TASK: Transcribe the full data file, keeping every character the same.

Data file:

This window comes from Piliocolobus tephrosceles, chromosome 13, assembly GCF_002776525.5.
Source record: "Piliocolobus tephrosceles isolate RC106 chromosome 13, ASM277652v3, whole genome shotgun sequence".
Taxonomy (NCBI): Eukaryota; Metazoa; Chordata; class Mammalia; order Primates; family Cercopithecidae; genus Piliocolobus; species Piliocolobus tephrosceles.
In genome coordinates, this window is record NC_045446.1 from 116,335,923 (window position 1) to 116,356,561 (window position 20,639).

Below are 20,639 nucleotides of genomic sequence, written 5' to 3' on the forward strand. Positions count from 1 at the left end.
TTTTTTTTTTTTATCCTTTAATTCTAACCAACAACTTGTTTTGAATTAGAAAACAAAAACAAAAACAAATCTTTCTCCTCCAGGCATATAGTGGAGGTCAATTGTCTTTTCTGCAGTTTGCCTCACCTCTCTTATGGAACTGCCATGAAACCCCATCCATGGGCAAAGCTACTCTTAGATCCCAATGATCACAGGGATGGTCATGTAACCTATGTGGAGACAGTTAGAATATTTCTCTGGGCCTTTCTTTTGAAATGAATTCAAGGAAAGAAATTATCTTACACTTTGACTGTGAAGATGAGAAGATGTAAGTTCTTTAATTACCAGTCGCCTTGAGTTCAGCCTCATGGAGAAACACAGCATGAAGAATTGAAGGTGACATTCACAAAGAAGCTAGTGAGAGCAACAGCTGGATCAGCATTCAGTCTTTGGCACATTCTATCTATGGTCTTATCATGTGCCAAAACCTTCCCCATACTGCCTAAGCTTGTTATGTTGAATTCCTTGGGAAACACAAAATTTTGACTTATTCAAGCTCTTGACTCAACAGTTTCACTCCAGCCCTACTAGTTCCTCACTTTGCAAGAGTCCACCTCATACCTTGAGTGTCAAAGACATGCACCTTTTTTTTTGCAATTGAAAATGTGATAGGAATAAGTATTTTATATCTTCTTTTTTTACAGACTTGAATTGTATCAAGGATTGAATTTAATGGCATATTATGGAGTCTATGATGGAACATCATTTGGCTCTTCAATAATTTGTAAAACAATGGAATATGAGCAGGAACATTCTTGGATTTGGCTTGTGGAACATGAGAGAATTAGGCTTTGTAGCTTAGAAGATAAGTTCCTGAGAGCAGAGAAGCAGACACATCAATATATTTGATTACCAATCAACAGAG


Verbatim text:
This window comes from Piliocolobus tephrosceles, chromosome 13, assembly GCF_002776525.5.
Source record: "Piliocolobus tephrosceles isolate RC106 chromosome 13, ASM277652v3, whole genome shotgun sequence".
Taxonomy (NCBI): Eukaryota; Metazoa; Chordata; class Mammalia; order Primates; family Cercopithecidae; genus Piliocolobus; species Piliocolobus tephrosceles.
In genome coordinates, this window is record NC_045446.1 from 116,335,923 (window position 1) to 116,356,561 (window position 20,639).

Below are 20,639 nucleotides of genomic sequence, written 5' to 3' on the forward strand. Positions count from 1 at the left end.
TTTTTTTTTTTTATCCTTTAATTCTAACCAACAACTTGTTTTGAATTAGAAAACAAAAACAAAAACAAATCTTTCTCCTCCAGGCATATAGTGGAGGTCAATTGTCTTTTCTGCAGTTTGCCTCACCTCTCTTATGGAACTGCCATGAAACCCCATCCATGGGCAAAGCTACTCTTAGATCCCAATGATCACAGGGATGGTCATGTAACCTATGTGGAGACAGTTAGAATATTTCTCTGGGCCTTTCTTTTGAAATGAATTCAAGGAAAGAAATTATCTTACACTTTGACTGTGAAGATGAGAAGATGTAAGTTCTTTAATTACCAGTCGCCTTGAGTTCAGCCTCATGGAGAAACACAGCATGAAGAATTGAAGGTGACATTCACAAAGAAGCTAGTGAGAGCAACAGCTGGATCAGCATTCAGTCTTTGGCACATTCTATCTATGGTCTTATCATGTGCCAAAACCTTCCCCATACTGCCTAAGCTTGTTATGTTGAATTCCTTGGGAAACACAAAATTTTGACTTATTCAAGCTCTTGACTCAACAGTTTCACTCCAGCCCTACTAGTTCCTCACTTTGCAAGAGTCCACCTCATACCTTGAGTGTCAAAGACATGCACCTTTTTTTTTGCAATTGAAAATGTGATAGGAATAAGTATTTTATATCTTCTTTTTTTACAGACTTGAATTGTATCAAGGATTGAATTTAATGGCATATTATGGAGTCTATGATGGAACATCATTTGGCTCTTCAATAATTTGTAAAACAATGGAATATGAGCAGGAACATTCTTGGATTTGGCTTGTGGAACATGAGAGAATTAGGCTTTGTAGCTTAGAAGATAAGTTCCTGAGAGCAGAGAAGCAGACACATCAATATATTTGATTACCAATCAACAGAG